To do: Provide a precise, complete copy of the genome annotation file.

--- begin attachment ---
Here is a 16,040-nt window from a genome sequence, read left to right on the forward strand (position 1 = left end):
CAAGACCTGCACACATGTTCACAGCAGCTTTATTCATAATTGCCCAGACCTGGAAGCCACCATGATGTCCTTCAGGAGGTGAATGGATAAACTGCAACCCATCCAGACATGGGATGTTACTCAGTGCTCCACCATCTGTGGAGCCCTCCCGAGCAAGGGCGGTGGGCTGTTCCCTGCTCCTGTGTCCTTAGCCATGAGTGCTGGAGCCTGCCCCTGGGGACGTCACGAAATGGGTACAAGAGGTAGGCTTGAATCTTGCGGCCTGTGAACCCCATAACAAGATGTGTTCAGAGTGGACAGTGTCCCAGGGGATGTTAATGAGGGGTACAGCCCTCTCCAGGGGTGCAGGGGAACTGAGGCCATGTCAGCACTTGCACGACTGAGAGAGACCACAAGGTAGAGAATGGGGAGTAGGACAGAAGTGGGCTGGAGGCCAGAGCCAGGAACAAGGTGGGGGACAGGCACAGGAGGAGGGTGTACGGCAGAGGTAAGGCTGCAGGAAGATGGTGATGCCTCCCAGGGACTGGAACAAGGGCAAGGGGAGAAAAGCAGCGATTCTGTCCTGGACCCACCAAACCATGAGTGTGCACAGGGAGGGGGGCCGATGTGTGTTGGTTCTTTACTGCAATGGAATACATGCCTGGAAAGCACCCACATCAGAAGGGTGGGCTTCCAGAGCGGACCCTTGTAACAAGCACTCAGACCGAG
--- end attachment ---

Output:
Here is a 16,040-nt window from a genome sequence, read left to right on the forward strand (position 1 = left end):
CAAGACCTGCACACATGTTCACAGCAGCTTTATTCATAATTGCCCAGACCTGGAAGCCACCATGATGTCCTTCAGGAGGTGAATGGATAAACTGCAACCCATCCAGACATGGGATGTTACTCAGTGCTCCACCATCTGTGGAGCCCTCCCGAGCAAGGGCGGTGGGCTGTTCCCTGCTCCTGTGTCCTTAGCCATGAGTGCTGGAGCCTGCCCCTGGGGACGTCACGAAATGGGTACAAGAGGTAGGCTTGAATCTTGCGGCCTGTGAACCCCATAACAAGATGTGTTCAGAGTGGACAGTGTCCCAGGGGATGTTAATGAGGGGTACAGCCCTCTCCAGGGGTGCAGGGGAACTGAGGCCATGTCAGCACTTGCACGACTGAGAGAGACCACAAGGTAGAGAATGGGGAGTAGGACAGAAGTGGGCTGGAGGCCAGAGCCAGGAACAAGGTGGGGGACAGGCACAGGAGGAGGGTGTACGGCAGAGGTAAGGCTGCAGGAAGATGGTGATGCCTCCCAGGGACTGGAACAAGGGCAAGGGGAGAAAAGCAGCGATTCTGTCCTGGACCCACCAAACCATGAGTGTGCACAGGGAGGGGGGCCGATGTGTGTTGGTTCTTTACTGCAATGGAATACATGCCTGGAAAGCACCCACATCAGAAGGGTGGGCTTCCAGAGCGGACCCTTGTAACAAGCACTCAGACCGAG